c.    “None of God’s laws were intended to be interpreted in ways that hurt men rather than help them” (Schubert 39).

d.   “The authority of Jesus as the Son of Man extends over the Sabbath itself” (Edwards 97).

e.    “This statement boldly affirms that as Lord the Son of Man is the one who decrees what is lawful and unlawful, permissible and impermissible, and any customs ordained by the Pharisees or their traditions are thereby rendered null and void” (Garland 107).

B.     In scene two, Jesus heals a man in the synagogue on a Sabbath day.

1.      “The scribal rule the Pharisees followed permitted healing on the Sabbath only where life was in danger, which certainly was not the present case” (Brooks 68).

2.      The Pharisees were there to watch what Jesus would do.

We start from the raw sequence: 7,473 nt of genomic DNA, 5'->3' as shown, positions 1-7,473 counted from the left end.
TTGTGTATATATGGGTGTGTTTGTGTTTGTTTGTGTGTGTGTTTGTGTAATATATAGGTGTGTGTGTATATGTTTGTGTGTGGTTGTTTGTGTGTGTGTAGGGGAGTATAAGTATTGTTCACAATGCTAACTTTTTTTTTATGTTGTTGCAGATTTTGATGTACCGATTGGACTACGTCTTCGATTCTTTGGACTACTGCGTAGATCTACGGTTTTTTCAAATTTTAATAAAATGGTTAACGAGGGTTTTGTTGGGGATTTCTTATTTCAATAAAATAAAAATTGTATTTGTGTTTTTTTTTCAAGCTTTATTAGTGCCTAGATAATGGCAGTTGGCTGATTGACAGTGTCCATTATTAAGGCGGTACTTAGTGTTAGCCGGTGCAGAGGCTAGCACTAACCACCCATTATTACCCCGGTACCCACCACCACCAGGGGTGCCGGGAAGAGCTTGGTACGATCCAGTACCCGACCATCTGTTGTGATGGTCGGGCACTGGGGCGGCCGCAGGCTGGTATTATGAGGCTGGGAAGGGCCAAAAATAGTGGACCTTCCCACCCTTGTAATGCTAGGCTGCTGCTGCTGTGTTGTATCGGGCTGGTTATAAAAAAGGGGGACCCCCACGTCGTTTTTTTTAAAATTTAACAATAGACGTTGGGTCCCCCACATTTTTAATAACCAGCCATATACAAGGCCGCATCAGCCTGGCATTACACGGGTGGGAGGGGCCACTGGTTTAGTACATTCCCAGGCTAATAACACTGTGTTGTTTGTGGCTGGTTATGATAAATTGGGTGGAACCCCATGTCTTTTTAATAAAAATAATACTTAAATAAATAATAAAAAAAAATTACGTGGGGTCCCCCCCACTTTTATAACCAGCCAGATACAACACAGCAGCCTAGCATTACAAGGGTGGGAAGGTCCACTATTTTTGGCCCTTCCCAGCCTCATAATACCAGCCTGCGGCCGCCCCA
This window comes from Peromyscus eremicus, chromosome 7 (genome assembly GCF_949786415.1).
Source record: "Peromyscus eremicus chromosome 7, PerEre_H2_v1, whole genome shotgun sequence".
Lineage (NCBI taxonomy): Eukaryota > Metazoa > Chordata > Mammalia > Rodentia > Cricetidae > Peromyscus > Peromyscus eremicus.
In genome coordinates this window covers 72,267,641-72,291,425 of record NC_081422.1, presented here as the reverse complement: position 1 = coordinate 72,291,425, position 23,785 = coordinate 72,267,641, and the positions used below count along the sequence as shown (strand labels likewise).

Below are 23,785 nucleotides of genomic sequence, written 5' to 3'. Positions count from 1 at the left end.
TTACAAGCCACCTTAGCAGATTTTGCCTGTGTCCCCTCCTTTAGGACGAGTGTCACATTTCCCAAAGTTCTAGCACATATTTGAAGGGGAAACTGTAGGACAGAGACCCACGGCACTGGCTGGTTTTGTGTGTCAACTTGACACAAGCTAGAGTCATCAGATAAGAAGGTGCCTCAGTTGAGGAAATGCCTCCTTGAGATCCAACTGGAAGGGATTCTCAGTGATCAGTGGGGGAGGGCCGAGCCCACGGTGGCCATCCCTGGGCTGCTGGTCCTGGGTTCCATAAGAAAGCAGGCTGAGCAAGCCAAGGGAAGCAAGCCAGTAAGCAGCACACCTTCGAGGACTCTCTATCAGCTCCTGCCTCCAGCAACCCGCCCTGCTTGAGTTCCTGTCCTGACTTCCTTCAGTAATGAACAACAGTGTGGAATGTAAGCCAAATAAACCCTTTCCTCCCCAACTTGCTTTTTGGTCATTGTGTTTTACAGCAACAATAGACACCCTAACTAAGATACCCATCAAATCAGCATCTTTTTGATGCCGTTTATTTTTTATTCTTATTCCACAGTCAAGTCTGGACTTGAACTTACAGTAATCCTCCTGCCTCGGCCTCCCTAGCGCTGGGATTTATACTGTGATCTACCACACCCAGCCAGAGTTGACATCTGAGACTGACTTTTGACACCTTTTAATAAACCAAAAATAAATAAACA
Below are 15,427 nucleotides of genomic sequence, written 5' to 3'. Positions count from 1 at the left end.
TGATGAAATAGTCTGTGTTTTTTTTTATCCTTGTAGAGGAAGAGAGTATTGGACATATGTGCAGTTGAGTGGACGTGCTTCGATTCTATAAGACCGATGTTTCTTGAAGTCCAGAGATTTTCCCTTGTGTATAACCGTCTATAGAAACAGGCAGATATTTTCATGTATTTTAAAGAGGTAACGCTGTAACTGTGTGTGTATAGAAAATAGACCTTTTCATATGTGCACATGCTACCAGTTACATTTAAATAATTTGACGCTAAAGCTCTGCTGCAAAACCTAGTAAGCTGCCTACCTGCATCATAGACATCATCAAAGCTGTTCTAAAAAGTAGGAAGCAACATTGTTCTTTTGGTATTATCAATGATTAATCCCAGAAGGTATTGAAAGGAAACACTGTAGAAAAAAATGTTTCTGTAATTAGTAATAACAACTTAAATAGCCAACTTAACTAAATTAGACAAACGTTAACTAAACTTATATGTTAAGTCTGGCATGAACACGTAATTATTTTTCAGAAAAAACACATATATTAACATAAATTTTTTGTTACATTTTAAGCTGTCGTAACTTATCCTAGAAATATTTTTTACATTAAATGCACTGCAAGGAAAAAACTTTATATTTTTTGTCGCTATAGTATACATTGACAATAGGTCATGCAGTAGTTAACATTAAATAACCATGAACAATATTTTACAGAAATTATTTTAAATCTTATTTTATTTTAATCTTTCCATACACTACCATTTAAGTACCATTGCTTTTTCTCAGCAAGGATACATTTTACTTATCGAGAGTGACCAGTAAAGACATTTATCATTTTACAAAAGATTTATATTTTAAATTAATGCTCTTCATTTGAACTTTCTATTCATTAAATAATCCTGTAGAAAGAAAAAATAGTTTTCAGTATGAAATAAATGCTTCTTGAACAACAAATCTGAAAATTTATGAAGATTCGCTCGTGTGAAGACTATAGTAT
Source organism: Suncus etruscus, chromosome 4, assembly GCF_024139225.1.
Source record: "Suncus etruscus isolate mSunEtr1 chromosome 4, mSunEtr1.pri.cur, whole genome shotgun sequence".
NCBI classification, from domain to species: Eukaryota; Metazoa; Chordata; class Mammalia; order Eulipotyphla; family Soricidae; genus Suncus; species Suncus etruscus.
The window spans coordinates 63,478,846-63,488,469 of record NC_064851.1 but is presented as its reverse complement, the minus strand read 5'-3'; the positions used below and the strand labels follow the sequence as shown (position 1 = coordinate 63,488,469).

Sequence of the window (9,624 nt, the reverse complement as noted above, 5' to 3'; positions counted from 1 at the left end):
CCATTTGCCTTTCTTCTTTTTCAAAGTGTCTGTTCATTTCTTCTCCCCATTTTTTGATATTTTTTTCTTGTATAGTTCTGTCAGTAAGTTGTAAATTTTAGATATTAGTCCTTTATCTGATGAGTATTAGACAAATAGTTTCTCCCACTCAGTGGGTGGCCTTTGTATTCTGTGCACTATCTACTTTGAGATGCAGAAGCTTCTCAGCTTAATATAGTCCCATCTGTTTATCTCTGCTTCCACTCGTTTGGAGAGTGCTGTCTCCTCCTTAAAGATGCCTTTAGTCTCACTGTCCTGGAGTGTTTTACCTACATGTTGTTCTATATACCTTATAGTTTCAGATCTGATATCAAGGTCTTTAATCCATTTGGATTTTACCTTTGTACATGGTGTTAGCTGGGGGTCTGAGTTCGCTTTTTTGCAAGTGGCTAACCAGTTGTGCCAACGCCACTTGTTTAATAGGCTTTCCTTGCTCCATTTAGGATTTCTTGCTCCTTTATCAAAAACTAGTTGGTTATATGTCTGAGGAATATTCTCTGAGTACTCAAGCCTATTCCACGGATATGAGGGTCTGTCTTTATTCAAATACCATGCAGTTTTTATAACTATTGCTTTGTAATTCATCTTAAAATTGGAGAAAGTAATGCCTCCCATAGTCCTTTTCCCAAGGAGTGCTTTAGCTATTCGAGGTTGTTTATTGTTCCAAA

a.    “The condemnation of the Pharisees is that they utterly failed to see in this man a case of need. All they saw was a possible ground of accusation against Jesus” (Cole 131).

b.   Instead of worshipping God, the Pharisees were at His house to condemn Him.

3.      Jesus then “deliberately called the man into the center and turned the spotlight on him, as it were, and said, ‘Look! I do not want any of you to miss this. I want all of you to see what I am about to do” (Schubert 40).

4.      Next, Jesus asks a question in order to stress that “where good needs to be done, there can be no neutrality, and failure to do good is to contribute to the evil” (Edwards 99).

a.    “It must be right to do good and save life. To heal is to do good; to do nothing is to do evil. To heal is to ‘save’ a life; not to heal is the equivalent of killing” (Brooks 68).